Feeling rather uninspired with the London food scene lately, I’ve decided to check out some no-frills local restaurants with the hope to discover some hidden gems in the area. Red Sea Restaurant is one I have walked past quite a few times, a restaurant that’s loosely on my radar but never really made the effort to go try it. Well, it took me a few years but better late than never! Without having much of an expectation, whilst it’s not a wowing outstanding meal, we have been pleasantly pleased with the food there.
Table of content:
About Red Sea Restaurant
Red Sea Restaurant specialises in Ethiopian, Eritrean, and Yemeni cuisines. The interior is simple and really gives off the vibe of a local community meet-up spot. Despite having very briefly encountered Ethiopian food at Borough Market a couple of years back, it’s still a largely unfamiliar territory for me. It’s just a small simple restaurant along Uxbridge Road of Shepherds Bush – nothing fancy, no Instagram, and even no website.
The Food (What We Ordered)
The menu offers quite a variety of options. Starters are more Arabic, and for mains, there is a wide range of both Yemeni and Abyssinian (i.e Ethiopian) dishes. Everything is halal at Red Sea Restaurant. No alcohol served. Here is what we had:
Awaze Tibbs (£14)
From the Abyssian section, I decided to try out one of the Tibbs and went with the Awaze Tibbs. It is essentially tender meat chunks fried in a spicy Awaze sauce. Typically, it is served with Injera bread but you can also choose to have it with rice as well. We went with just bread as we’ve got rice from other dishes. The meat and bread were served separately at first, then poured on top of the bread.
It must be said that the bread was huge. We couldn’t finish the bread, which I will mention a bit more in a moment. Starting with the meat, it was tender in texture, saucy with a little hint of spices, and just really tasty! It did say it’s spicy on the menu but it’s relatively mild in my opinion – just a little kick and more of a tease to the palate. The flavours certainly hit the spot for me. It was robust to taste and no doubt a moreish one.
As for the bread, Injera bread is a traditional Ethiopian sourdough flatbread and is commonly served with pretty much every dish. It’s extremely spongy in texture that it almost doesn’t feel like bread. Flavour-wise, it has a very distinct sour tangy taste to it. Initially, the acidity was welcomed as a tangy balance to the lightly spiced meat. But after a while, the sourness started to feel a bit overwhelming. With that very brief encounter with Ethiopian food many years ago at Borough Market, I did have Injera bread as well and don’t remember it being that overwhelmingly acidic in taste. But that was many years ago so I could be wrong. In other words, I need to explore more about Ethiopian cuisine to get a fair verdict! As for now, I’m more 50/50.
Grilled Sea Bass (£16)
Another popular dish on the menu is the grilled sea bass. Instead of just a grilled fish fillet, it came as a whole butterflied fish with bones still in it -which I like! For me, I enjoyed the crispy edges and chargrilled flavours. It tasted quite fresh as well.
The fish featured a simple seasoning plus a little touch of chilli sauce here and there. The chilli sauce, for sure, has got quite a punchy kick to it. When complemented with a squeeze of lemon, that piquant flavours really popped. We were also given a little bowl of salsa-like sauce when we first sat down and that sauce worked incredibly well with the fish and added quite a sharp refreshing zing and extra heat.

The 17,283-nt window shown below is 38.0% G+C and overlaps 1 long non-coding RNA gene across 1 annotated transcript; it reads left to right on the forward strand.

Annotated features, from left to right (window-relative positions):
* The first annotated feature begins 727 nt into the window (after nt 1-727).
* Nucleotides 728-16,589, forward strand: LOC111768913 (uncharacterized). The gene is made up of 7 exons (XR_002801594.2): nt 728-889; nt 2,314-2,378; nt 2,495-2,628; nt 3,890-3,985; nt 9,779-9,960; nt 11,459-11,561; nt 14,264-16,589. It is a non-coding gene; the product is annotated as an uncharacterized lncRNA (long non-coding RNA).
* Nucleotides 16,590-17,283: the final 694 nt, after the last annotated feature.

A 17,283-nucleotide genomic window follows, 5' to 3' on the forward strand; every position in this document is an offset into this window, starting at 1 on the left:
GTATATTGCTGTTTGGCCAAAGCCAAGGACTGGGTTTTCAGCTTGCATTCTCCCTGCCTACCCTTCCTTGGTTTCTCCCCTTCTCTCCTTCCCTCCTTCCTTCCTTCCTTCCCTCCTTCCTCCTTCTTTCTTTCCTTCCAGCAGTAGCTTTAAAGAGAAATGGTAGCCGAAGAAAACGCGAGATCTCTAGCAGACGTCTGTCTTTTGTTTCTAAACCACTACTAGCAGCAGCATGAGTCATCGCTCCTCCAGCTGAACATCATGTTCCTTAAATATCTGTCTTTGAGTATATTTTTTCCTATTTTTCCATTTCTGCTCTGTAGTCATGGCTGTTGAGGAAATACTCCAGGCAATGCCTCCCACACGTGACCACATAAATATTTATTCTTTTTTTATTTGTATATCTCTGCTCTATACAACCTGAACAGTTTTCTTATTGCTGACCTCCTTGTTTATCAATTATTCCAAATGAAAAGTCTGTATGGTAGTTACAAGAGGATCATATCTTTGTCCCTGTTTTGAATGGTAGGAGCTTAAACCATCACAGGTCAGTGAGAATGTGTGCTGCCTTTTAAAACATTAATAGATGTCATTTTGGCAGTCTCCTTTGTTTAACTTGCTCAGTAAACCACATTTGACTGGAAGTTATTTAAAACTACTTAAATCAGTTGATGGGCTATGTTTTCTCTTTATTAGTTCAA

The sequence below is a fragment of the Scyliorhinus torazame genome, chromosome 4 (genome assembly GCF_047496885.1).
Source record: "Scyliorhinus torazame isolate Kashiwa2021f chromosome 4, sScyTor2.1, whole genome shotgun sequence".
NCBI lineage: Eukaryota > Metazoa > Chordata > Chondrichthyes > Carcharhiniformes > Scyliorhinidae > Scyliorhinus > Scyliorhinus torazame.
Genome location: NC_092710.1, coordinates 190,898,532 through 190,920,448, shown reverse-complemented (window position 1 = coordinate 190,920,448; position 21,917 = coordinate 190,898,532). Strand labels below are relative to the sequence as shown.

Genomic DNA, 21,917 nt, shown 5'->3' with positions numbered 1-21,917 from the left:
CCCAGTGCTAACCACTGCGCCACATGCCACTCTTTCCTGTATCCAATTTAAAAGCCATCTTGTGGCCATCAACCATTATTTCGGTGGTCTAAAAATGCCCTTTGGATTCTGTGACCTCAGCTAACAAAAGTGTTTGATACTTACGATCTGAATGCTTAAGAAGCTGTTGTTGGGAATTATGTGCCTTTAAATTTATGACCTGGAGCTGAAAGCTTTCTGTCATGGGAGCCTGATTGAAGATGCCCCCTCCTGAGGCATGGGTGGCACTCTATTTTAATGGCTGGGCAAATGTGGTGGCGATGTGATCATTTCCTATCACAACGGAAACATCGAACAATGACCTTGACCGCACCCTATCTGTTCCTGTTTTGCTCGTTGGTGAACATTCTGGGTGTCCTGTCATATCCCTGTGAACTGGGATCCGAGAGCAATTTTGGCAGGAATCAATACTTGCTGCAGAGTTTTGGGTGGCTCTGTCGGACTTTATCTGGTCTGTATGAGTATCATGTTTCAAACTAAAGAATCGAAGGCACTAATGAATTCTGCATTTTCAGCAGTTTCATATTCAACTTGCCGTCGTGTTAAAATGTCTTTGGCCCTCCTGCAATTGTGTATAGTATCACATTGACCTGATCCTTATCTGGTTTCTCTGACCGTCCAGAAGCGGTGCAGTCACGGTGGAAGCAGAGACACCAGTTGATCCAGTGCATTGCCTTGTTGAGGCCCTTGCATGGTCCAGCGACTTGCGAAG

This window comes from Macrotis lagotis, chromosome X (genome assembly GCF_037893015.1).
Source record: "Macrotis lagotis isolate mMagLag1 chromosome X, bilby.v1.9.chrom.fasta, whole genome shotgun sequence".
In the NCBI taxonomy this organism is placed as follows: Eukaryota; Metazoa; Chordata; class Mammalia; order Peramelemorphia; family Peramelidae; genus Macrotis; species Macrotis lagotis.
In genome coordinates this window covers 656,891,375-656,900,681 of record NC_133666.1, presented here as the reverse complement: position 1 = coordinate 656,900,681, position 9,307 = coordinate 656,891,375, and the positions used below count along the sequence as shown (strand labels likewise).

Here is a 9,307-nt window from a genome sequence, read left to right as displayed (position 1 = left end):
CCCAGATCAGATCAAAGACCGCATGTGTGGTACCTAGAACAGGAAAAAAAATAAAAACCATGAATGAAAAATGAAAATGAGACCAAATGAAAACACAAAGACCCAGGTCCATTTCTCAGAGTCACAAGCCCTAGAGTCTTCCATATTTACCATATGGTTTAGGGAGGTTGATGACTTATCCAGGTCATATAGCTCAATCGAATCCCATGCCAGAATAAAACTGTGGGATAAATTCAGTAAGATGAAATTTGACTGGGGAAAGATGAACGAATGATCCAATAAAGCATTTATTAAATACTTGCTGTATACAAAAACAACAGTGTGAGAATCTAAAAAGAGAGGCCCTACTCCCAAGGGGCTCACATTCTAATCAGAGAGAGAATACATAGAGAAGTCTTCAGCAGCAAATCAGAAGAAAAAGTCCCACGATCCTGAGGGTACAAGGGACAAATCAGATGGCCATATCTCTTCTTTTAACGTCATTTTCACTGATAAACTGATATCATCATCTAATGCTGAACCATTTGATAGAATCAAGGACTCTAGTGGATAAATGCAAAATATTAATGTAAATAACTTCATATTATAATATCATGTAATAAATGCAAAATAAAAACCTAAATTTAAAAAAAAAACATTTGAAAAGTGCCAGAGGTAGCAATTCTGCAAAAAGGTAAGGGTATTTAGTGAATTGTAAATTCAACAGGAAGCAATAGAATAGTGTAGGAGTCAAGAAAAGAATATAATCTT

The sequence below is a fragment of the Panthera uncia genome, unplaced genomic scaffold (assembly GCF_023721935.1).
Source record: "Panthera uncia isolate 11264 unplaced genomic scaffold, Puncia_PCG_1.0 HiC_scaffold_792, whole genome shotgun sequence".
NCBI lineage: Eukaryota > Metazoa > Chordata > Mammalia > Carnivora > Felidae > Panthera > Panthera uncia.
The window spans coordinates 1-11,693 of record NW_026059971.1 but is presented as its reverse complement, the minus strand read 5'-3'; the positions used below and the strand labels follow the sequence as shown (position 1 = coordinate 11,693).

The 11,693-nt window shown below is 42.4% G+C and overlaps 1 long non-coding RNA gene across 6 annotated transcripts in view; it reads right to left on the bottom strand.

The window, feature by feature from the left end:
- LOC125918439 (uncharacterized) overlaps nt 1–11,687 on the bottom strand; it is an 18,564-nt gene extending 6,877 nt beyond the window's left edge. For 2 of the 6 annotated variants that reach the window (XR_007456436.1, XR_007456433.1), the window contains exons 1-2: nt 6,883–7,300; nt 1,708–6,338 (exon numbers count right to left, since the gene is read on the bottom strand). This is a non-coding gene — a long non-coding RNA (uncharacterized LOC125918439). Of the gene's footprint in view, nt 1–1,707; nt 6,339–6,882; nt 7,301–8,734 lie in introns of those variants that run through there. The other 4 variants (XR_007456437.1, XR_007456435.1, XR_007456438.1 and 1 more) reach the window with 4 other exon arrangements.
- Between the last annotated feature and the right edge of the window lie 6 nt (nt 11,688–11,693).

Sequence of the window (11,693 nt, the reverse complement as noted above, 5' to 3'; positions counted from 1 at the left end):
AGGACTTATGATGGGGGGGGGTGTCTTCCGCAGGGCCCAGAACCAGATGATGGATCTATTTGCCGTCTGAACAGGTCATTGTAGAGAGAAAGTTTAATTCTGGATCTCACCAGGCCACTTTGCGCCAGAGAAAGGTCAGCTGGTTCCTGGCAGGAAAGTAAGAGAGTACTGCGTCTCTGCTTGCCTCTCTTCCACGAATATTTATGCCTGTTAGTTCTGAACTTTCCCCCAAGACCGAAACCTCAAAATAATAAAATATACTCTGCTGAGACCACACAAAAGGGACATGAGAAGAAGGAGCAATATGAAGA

Lamb Mandi (£12)
Mandi is a traditional Yemeni dish of steamed meat and rice, typically with either chicken or lamb. In this lamb mandi, the lamb has been cooked to an incredibly tender texture. Flavour-wise, steamed meat doesn’t mean bland as the subtle hints of spices seep through at every bite. It came with a large portion of flavoured rice and it’s always nice to have some fried onions on top. Though I’m not a hundred per cent sure if the rice is necessarily cooked together with the lamb as it’s the same as that served with the grilled sea bass. Anyhow, it was a filling and satisfying one. Though the dish does get a bit heavy towards the end so the salad on the side was key to balance the dish a bit. Remember that salsa sauce mentioned? It helped to balance the flavours too.
Lentil Soup (£3)
I was feeling a little under the weather and was craving soup on one of the visits. The lentil soup here was generous in portion and really hit the spot. It was incredibly comforting and warming to taste. A little lemon wedge is served on the side and gives a nice little tang to it. The soup was really smooth and got a little touch of spices that just tingled a little on your taste buds. It’s simple but one that we enjoyed.
For drinks, we saw a lot of people ordering this green drink which we found out as a mint lemonade. They blend it into a slushie-like drink and was super refreshing. We also had the milk tea which was lovely and soothing with a cosy touch of cinnamon and cardamom in there – perfect as a post-meal drink to wash down the food.
All in all, I wouldn’t go out of my way just to visit them but if you’re around Shepherds Bush, Red Sea Restaurant is a decent no-frills local food pick. The portions are pretty big and we left with full bellies plus leftovers for takeaway. Service is friendly and, for a basic small local restaurant, there’s nothing more to ask for!
Red Sea Restaurant
Red Sea Restaurant is a fully halal restaurant.
Nearest station: Shepherds Bush Market